Mark Perry writes: When asked by Senator Bob Corker (R-TN) during Senate testimony on Tuesday what the United States is “seeking” in Syria, Gen. Martin Dempsey had nothing to say. “I can’t answer that, what we’re seeking,” he replied. Secretary of State John Kerry jumped in to answer for Dempsey, but the Joint Chiefs of Staff Chairman’s response to the senator’s question was noted, approvingly, by many at the Pentagon as something less than an endorsement of President Barack Obama’s Syria policy.
If Obama orders the military into action in Syria, the response will be unflinching. But there’s a discernible discomfort among recently retired generals and military intellectuals, echoed more quietly within the serving ranks, over fighting “wars of choice.” Then-Defense Secretary Robert Gates expressed this disquiet during a widely circulated address at West Point in April of 2008, when he cited the three axioms taught by legendary military tutor Maj. Gen. Fox Conner to guide decisions about when the U.S. should go to war: The U.S., Conner had said, should never fight unless it has to, never fight alone, and never fight for long.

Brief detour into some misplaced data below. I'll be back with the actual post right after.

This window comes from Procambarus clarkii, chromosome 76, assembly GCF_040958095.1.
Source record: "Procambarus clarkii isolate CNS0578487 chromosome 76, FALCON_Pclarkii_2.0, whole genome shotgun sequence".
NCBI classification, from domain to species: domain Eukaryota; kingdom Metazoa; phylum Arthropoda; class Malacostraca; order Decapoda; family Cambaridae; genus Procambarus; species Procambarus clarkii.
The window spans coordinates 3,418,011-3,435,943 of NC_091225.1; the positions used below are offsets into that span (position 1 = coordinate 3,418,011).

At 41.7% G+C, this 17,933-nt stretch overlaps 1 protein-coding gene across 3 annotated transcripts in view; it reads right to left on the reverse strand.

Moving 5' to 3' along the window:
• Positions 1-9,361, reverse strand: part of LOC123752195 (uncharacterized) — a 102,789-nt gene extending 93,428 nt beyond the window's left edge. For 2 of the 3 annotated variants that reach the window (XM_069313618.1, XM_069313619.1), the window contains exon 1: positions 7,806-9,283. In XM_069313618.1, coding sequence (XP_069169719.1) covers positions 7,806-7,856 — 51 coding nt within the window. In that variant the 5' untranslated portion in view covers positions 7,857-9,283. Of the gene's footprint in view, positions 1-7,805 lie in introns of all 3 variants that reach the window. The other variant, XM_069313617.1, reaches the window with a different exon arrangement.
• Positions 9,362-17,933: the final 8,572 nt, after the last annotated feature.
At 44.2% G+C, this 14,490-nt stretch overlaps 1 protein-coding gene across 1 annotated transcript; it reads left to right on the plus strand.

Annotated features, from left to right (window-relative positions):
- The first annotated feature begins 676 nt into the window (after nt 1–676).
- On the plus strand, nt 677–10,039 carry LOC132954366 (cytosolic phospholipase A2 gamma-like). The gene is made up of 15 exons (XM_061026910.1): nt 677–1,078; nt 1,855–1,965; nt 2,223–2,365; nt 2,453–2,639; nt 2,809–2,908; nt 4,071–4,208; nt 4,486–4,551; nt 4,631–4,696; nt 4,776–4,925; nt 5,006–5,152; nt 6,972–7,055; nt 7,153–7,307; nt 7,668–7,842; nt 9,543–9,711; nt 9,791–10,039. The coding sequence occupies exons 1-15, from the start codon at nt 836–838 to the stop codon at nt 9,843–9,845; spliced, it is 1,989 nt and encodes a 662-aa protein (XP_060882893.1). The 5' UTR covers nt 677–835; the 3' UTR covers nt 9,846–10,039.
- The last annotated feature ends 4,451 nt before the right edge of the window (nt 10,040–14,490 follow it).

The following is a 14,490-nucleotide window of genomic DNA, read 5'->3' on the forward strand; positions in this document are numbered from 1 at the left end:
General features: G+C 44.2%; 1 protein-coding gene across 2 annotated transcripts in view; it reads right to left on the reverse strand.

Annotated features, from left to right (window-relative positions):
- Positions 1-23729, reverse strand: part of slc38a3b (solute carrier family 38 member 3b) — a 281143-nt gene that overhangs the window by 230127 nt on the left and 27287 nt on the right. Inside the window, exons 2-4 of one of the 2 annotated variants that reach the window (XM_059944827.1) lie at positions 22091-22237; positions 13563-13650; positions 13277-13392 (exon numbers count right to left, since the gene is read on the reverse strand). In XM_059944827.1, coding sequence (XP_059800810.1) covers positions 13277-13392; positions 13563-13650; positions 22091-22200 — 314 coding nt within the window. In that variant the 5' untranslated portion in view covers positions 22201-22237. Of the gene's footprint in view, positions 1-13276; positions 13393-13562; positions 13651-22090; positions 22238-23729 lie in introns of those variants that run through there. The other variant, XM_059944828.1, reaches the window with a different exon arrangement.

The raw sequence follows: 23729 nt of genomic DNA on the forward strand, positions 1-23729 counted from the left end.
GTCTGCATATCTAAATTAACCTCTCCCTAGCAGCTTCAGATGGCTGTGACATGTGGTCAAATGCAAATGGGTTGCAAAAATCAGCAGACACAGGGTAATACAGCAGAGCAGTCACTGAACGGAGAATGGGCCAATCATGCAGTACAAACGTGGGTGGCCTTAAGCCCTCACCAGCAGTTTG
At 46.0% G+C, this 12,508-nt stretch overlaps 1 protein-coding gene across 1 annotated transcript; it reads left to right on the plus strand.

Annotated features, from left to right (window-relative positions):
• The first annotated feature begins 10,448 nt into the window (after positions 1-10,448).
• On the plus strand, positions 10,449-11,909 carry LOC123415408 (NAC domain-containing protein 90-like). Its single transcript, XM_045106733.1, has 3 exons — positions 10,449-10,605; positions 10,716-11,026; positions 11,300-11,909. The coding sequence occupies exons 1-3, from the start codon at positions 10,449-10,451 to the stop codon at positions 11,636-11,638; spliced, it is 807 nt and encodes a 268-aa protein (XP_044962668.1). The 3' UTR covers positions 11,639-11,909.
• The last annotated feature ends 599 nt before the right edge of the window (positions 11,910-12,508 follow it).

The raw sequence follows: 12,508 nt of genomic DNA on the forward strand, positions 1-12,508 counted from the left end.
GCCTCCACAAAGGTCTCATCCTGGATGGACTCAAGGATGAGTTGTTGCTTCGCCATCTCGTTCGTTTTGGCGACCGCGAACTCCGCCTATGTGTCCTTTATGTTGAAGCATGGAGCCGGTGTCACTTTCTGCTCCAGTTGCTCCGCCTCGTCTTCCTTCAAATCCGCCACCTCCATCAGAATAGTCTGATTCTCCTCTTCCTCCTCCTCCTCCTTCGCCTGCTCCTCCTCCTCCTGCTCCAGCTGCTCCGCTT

It’s not known whether “Marty” Dempsey, as he is known within the top brass, embraces Conner’s principles, but it’s clear that he’s quietly asking the same questions over intervention in Syria: Is this war absolutely necessary; will we have to go it alone; and when does it end? They’re good questions, although Dempsey’s senior colleagues and close friends say his cautious counsel isn’t being sufficiently heeded in the White House. [Continue reading…]